This article provides some details about how you can plan for and estimate your database requirements for Mashup Center.
General database configuration
When you configure database persistence for Mashup Center, we recommend that you configure two separate databases for Lotus Mashups and MashupHub. Configuring two separate databases ensures higher performance as well as added flexibility and tuning options. However, if you must configure a single database for both components, be sure that they use separate schemas for a cleaner, more support-friendly environment.
Estimating the size of your databases
When estimating the size of your databases, the first thing you should consider is the expected user load. Keep in mind that the majority of content that actually gets stored in your database is user-driven content, for example content that users actually create and store in the database. Certain content from static pages is stored in your database as well, but typically the storage requirements for static pages is light. Static pages generally require a lot of database reads, but that content is well cached and should not be a significant factor in your initial load estimates. Another factor to consider is future growth and the addition of new features after you move into a production environment.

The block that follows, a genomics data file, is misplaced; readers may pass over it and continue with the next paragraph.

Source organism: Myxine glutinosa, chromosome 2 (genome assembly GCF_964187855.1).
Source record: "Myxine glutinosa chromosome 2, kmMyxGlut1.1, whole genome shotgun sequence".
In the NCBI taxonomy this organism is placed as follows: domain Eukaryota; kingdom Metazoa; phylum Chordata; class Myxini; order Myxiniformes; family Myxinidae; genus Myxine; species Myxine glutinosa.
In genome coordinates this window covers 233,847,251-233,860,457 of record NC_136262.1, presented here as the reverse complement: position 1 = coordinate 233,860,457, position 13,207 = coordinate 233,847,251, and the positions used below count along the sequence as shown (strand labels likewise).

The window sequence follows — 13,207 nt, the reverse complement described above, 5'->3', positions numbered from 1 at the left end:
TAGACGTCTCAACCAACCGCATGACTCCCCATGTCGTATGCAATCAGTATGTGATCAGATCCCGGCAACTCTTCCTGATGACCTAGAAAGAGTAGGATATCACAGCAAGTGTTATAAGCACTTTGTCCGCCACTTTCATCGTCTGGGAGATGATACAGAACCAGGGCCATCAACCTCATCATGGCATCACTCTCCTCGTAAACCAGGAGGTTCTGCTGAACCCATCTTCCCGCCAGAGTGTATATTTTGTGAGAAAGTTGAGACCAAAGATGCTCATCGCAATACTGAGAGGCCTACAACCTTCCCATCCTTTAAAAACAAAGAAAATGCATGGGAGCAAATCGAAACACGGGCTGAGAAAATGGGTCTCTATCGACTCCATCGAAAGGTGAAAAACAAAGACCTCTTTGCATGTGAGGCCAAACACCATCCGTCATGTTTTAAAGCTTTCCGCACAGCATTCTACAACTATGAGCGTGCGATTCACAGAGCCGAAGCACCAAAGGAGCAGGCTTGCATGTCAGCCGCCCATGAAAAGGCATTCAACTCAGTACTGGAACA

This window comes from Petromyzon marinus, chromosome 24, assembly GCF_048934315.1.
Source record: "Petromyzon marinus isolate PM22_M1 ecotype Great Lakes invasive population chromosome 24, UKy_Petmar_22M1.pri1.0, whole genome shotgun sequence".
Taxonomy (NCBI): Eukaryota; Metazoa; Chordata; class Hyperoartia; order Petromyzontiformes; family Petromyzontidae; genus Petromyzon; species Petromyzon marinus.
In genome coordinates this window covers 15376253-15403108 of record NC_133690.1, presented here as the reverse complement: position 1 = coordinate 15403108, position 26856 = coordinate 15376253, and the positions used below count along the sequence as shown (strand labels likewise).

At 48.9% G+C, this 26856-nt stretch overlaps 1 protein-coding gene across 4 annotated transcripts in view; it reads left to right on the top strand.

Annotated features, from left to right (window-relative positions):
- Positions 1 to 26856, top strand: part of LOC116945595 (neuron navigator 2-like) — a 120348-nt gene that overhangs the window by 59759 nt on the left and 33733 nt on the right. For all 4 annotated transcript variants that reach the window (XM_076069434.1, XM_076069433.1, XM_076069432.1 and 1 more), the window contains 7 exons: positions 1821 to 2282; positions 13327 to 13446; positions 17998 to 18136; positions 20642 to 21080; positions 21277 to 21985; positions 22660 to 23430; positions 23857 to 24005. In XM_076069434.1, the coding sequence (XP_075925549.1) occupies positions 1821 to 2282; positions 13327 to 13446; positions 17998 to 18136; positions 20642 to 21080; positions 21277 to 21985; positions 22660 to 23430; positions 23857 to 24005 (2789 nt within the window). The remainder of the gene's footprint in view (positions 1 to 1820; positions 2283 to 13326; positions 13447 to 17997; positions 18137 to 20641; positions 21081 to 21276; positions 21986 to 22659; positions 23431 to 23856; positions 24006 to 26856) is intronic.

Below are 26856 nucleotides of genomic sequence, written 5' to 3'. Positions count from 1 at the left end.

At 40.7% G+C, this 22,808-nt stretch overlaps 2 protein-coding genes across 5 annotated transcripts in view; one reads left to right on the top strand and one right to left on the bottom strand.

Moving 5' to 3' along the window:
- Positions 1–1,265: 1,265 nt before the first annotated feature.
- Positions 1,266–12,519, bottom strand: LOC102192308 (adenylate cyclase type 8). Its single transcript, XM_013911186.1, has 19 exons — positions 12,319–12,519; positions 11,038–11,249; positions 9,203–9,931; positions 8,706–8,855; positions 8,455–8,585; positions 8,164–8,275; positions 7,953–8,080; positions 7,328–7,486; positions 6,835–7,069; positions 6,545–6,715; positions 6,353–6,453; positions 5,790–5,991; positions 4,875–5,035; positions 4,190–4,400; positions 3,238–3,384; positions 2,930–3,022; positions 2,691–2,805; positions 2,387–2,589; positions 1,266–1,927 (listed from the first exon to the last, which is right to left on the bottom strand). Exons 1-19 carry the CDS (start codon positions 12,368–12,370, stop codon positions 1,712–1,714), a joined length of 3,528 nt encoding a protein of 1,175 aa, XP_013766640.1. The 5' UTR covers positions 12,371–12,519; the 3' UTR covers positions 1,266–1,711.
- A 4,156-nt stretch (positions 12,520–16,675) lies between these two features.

To help you with your estimates, you should understand which components require higher amounts of storage space. For MashupHub, those components are typically widgets and data sources that you store in the catalog. Widgets and data sources can grow quite large, sometimes as large as 1MB or more, for a single widget or Microsoft Excel spreadsheet. For Lotus Mashups, pages require the most storage space. Although a single page takes up only about 10KB of file space, the space required for pages can grow exponentially if you have a large number of users who are creating multiple pages. For example, if 10,000 users each create five pages, your data storage requirements can reach as much as 500MB, not including any required overhead.
Although the size of your database depends on all the factors described above, as a general rule, we estimate that you should plan for an average of 1 to 2GB for each database in a production environment.